Every 2 years is fine with me. I do check tyre pressures fortnightly and am aware of legal tread depth. My cars are always serviced on time and when any abnormal action occurs I get it checked. These are all in my opinion points all motorists should follow and if done a 2 year MOT seems fine to me. However I know many motorists rarely check tyre pressures and are just content to drive until the car stops. I do not think irresponsible car owners should necessitate annual MOTs as if you care about your car I do believe modern cars are fine every 2 years.

Would there would be a point (or possibility) in a limited, very quick, cheap annual test that only did key areas like tyres, braking and rear lights, but was extended every other year or so to check emissions, seat belts, structural integrity and all the other parameters in the current test? What I’m thinking is – check everything that is most commonly dangerous to other road users each year, but leave fuel efficiency and safety issues that most affect the occupants of the car only to a two or three year cycle. Would it be an ineffective administrative nightmare or sensible cost and time saver?

John Gilbert says:
15 April 2011

I disagree that there should be any change to the current MOT system. New cars are covered by 3year warranty, after which they must undergo an MOT. It is well known that quite a number of road users do not maintain their vehicles,and only think about it when they have to have an MOT. Just look at some vehicles tyres you can see quite a number are illegal. All pressure should be put on the transport minister to drop this proposal, if this suggested change was to be adopted I think we would see an increase in road accidents, and then a large percentage rise in insuance premiums.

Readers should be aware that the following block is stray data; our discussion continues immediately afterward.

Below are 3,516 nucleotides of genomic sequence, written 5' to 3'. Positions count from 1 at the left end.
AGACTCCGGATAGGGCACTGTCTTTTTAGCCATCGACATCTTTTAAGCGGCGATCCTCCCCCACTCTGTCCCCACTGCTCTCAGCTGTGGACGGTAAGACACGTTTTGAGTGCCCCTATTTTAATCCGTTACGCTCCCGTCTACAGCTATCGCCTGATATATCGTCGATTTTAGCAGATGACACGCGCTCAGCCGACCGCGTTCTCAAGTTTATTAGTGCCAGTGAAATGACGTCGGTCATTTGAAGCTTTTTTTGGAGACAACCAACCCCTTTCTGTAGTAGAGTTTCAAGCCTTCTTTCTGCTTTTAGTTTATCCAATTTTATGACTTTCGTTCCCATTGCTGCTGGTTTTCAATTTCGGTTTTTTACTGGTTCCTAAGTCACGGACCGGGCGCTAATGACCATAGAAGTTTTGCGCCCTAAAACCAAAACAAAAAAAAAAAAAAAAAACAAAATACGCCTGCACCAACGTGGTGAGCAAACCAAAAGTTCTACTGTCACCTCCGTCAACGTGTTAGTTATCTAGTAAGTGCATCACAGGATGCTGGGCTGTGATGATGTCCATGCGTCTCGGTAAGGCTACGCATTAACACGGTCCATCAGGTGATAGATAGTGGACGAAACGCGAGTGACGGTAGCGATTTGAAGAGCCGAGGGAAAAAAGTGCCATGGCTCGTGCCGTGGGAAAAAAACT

Danny Lansdowne says:
15 April 2011

If an MOT is carried out thoroughly and faults rectified properly by a skilled trained mechanic . Two years should be more than adequate to ensure vehicle safety. if a car does unusually high milage then a yearly check would be appropriate. Garages in this country want yearly MOT,s for obvious reasons. How about MOT based on mileage. We aint talking fighter jets here!

Stewart says:
15 April 2011

Mileage does not safeguard anything a fault could happen at anytime, and one could argue high mileage cars are more likely to have had brakes, tyres etc replaced more regularly where as a car doing a few thousand miles a year could not see an MOT station in many years if it were regulated by mileage then faults could occur through age ie cracked or perished tyres.
Last thing that should happen is to make the frequency between MOTs less……. if its not broke dont fix it!!

MartinP says:
15 April 2011

Surveys of garages’ performance in carrying out MOTs have shown that they miss faults and claim to have found faults that don’t exist. MOTs allow garages to prey on those who are ignorant or diffident, charging them for work that doesn’t need doing. A two-year frequency should be adequate for detecting serious faults. Faults such as failed light bulbs and worn tyres should be obvious to owners. Serious faults are, hopefully, more likely on older cars than on newer cars, and older cars tend to do lower mileages. I am disappointed that Which? should be seeking to add to the costs of motoring.